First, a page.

Following Subway's announcement, McDonald's spokeswoman Lisa McComb told CNBC: "Azodicarbonamide is commonly used throughout the baked goods industry, and this includes some of the bread goods on our menu. While this ingredient is recognized as safe and approved by the FDA, we listen to our customers and evolve to continue to serve the great tasting, quality food they expect from McDonald's. This ingredient, like all the ingredients we use, is available to consumers on our website."
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In an email to CNBC, Dunkin' Donuts said, "There are trace amounts of azodicarbonamide, a common ingredient approved as safe by the Food and Drug Administration, in three Dunkin' Donuts bakery items, including the Danish, Croissant and Texas Toast. All of our products comply with federal, state and local food safety standards and regulations. We are evaluating the use of the ingredient as a dough conditioner in our products and currently discussing the matter with our suppliers."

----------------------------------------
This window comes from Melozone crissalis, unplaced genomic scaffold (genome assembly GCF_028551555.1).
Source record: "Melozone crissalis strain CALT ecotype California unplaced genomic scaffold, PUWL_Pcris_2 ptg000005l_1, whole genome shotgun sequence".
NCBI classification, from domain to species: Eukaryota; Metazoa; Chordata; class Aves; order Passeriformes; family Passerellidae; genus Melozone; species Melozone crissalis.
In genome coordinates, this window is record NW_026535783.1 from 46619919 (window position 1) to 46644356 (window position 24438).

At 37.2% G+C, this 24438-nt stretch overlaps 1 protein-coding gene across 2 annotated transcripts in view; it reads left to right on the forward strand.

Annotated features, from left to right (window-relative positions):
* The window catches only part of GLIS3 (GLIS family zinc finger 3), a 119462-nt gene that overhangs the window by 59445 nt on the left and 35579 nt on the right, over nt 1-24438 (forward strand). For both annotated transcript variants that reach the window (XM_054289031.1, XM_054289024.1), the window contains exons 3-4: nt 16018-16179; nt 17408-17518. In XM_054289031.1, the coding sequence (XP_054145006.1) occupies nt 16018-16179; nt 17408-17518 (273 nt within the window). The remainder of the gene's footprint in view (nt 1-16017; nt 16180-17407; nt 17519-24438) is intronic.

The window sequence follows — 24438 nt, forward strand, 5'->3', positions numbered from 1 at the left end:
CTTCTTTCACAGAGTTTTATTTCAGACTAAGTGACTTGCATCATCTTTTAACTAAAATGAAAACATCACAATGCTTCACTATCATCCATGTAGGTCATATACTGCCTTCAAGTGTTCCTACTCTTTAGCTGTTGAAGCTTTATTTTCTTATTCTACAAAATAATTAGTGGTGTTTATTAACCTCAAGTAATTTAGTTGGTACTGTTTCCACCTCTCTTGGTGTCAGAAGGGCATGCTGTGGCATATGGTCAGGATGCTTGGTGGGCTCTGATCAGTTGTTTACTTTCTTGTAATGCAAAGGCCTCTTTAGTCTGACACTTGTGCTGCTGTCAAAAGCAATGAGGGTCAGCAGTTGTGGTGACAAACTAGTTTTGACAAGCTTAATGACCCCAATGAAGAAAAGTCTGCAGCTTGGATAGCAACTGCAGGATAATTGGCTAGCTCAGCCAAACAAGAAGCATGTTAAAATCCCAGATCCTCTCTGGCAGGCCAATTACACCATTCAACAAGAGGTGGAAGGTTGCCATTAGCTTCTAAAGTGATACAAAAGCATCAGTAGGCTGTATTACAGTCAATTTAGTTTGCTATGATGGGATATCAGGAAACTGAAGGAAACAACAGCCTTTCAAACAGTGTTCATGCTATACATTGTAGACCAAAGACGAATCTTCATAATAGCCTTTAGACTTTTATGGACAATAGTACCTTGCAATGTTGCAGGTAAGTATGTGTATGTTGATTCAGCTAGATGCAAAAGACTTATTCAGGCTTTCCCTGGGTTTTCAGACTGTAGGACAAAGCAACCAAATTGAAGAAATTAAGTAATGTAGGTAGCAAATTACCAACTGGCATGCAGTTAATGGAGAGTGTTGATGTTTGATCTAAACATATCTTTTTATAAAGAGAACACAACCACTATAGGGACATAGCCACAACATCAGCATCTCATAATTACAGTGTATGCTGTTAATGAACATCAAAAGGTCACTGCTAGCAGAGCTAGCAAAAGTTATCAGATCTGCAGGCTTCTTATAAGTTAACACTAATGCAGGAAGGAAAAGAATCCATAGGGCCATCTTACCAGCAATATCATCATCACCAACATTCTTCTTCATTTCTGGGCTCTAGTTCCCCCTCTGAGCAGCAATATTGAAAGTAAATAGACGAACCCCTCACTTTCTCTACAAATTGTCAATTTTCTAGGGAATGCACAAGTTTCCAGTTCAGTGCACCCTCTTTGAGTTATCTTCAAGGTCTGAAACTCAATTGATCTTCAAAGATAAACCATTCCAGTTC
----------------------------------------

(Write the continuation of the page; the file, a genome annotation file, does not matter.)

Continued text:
Following Hari's petition, the nonprofit Center for Science in the Public Interest lobbied for the USDA to consider barring it. It noted that when bread containing the chemical is baked, it produces the carcinogen urethane and "leads to slightly increased levels of urethane in bread that pose a small risk to humans" when azodicarbonamide is used at its maximum limit.
Evidence also suggests the product is harmful in its more industrial form. The United Kingdom's Health and Safety Executive lists it as a substance that can cause occupational asthma.
Meanwhile, a World Health Organization report states, "Case reports and epidemiological studies in humans have produced abundant evidence that azodicarbonamide can induce asthma, other respiratory symptoms, and skin sensitization in exposed workers. Adverse effects on other systems have not been studied."